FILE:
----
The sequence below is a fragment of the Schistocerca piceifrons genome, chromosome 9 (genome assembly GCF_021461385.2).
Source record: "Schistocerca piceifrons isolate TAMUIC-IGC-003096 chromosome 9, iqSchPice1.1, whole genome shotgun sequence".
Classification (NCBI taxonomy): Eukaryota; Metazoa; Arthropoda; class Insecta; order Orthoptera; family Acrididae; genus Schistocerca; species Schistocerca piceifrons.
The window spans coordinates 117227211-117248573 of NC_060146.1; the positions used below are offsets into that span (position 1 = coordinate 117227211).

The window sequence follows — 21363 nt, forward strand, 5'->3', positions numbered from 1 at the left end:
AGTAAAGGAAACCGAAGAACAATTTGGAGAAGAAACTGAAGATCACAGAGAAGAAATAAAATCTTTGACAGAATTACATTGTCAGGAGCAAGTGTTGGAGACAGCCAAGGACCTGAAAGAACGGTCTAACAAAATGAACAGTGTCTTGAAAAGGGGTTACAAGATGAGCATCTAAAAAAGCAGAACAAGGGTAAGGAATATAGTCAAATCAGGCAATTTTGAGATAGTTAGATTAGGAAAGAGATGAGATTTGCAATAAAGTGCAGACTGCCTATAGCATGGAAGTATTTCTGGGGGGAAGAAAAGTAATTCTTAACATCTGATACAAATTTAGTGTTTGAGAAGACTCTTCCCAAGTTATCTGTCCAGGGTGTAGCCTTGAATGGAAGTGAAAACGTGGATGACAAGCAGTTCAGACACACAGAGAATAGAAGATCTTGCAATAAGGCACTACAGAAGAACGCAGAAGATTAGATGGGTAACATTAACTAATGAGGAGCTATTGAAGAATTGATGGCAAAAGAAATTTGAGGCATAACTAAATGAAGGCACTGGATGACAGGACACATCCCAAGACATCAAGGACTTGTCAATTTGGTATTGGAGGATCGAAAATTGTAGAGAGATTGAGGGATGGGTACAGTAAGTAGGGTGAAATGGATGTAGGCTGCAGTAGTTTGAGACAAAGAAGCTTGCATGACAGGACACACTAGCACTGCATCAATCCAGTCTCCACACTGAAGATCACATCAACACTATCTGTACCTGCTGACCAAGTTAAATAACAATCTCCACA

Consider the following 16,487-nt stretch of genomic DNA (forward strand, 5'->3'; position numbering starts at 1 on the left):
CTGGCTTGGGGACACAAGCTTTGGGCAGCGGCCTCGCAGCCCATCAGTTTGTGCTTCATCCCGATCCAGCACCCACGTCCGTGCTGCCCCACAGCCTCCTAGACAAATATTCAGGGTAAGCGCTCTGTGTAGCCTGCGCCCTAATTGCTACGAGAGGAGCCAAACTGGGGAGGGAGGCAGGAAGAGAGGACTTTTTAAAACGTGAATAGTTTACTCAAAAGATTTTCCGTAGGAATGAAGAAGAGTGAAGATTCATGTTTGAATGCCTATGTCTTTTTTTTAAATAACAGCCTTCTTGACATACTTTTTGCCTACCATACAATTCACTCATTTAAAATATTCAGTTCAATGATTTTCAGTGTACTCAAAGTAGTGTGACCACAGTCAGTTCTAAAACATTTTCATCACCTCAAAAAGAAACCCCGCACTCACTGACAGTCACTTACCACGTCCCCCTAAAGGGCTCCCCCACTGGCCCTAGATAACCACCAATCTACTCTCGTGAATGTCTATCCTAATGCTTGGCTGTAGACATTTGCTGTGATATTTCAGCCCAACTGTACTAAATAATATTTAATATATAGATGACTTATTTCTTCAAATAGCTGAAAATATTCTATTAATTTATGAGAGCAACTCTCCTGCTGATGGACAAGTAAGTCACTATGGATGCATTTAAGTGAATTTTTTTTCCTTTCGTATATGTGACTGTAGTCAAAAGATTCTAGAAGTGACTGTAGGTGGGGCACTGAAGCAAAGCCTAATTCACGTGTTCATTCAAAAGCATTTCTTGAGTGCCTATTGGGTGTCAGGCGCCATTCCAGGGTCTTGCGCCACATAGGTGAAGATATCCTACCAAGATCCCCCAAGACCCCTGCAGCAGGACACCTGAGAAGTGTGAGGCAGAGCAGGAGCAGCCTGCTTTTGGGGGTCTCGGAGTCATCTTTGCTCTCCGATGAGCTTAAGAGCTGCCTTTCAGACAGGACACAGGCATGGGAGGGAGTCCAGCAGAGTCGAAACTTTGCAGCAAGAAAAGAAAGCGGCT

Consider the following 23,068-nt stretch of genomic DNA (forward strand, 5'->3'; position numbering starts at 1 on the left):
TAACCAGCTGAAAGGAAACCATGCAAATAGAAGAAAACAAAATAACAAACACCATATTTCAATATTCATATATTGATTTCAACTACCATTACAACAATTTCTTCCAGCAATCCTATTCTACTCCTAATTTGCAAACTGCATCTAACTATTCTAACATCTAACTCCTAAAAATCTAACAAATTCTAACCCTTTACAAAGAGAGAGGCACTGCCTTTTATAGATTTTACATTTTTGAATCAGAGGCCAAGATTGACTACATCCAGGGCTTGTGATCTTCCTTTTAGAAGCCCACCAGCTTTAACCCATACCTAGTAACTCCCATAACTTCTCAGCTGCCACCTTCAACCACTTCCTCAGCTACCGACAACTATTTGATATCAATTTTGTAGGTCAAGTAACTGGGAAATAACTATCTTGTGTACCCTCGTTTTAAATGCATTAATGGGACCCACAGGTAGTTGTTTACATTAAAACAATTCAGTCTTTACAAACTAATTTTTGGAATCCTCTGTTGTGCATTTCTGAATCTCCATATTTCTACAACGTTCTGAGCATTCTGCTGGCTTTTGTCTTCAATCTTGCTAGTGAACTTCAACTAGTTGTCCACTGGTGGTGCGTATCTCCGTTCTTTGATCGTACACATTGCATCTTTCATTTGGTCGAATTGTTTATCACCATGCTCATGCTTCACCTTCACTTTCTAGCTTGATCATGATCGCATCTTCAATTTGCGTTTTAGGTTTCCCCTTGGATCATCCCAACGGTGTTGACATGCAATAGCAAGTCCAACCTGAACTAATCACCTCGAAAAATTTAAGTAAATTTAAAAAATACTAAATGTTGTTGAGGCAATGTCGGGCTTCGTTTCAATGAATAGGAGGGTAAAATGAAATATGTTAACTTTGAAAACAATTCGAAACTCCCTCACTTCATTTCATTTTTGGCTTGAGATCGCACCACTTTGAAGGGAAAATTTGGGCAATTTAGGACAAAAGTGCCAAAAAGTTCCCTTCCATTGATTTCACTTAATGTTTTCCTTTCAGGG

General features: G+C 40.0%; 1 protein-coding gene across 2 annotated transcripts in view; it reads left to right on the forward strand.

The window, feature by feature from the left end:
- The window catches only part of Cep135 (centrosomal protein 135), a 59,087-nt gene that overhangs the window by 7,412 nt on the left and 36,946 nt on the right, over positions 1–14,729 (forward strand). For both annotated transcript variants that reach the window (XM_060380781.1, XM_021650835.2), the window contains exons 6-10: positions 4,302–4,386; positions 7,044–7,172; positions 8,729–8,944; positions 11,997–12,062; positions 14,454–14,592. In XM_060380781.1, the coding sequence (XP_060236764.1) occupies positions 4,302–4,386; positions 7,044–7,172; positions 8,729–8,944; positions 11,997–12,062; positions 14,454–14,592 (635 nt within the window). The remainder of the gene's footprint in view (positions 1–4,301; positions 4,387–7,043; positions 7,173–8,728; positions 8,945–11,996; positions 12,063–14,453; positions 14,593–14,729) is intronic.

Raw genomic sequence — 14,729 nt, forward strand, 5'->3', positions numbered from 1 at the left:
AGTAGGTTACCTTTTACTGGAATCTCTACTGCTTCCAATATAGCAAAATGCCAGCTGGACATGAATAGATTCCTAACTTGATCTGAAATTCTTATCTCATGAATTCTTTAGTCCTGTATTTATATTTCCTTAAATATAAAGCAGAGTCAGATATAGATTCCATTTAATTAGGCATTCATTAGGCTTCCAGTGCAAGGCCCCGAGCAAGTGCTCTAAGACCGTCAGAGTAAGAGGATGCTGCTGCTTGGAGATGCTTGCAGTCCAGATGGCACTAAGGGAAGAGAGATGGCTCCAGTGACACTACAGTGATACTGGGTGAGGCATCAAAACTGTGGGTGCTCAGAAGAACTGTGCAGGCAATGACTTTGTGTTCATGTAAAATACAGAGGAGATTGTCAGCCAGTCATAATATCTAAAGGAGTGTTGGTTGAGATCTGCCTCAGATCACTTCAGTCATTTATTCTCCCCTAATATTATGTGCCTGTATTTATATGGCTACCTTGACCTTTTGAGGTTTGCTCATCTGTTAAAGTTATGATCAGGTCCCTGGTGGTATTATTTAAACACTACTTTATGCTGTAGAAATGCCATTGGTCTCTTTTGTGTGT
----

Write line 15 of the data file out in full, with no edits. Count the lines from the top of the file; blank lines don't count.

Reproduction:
AGTAGGTTACCTTTTACTGGAATCTCTACTGCTTCCAATATAGCAAAATGCCAGCTGGACATGAATAGATTCCTAACTTGATCTGAAATTCTTATCTCATGAATTCTTTAGTCCTGTATTTATATTTCCTTAAATATAAAGCAGAGTCAGATATAGATTCCATTTAATTAGGCATTCATTAGGCTTCCAGTGCAAGGCCCCGAGCAAGTGCTCTAAGACCGTCAGAGTAAGAGGATGCTGCTGCTTGGAGATGCTTGCAGTCCAGATGGCACTAAGGGAAGAGAGATGGCTCCAGTGACACTACAGTGATACTGGGTGAGGCATCAAAACTGTGGGTGCTCAGAAGAACTGTGCAGGCAATGACTTTGTGTTCATGTAAAATACAGAGGAGATTGTCAGCCAGTCATAATATCTAAAGGAGTGTTGGTTGAGATCTGCCTCAGATCACTTCAGTCATTTATTCTCCCCTAATATTATGTGCCTGTATTTATATGGCTACCTTGACCTTTTGAGGTTTGCTCATCTGTTAAAGTTATGATCAGGTCCCTGGTGGTATTATTTAAACACTACTTTATGCTGTAGAAATGCCATTGGTCTCTTTTGTGTGT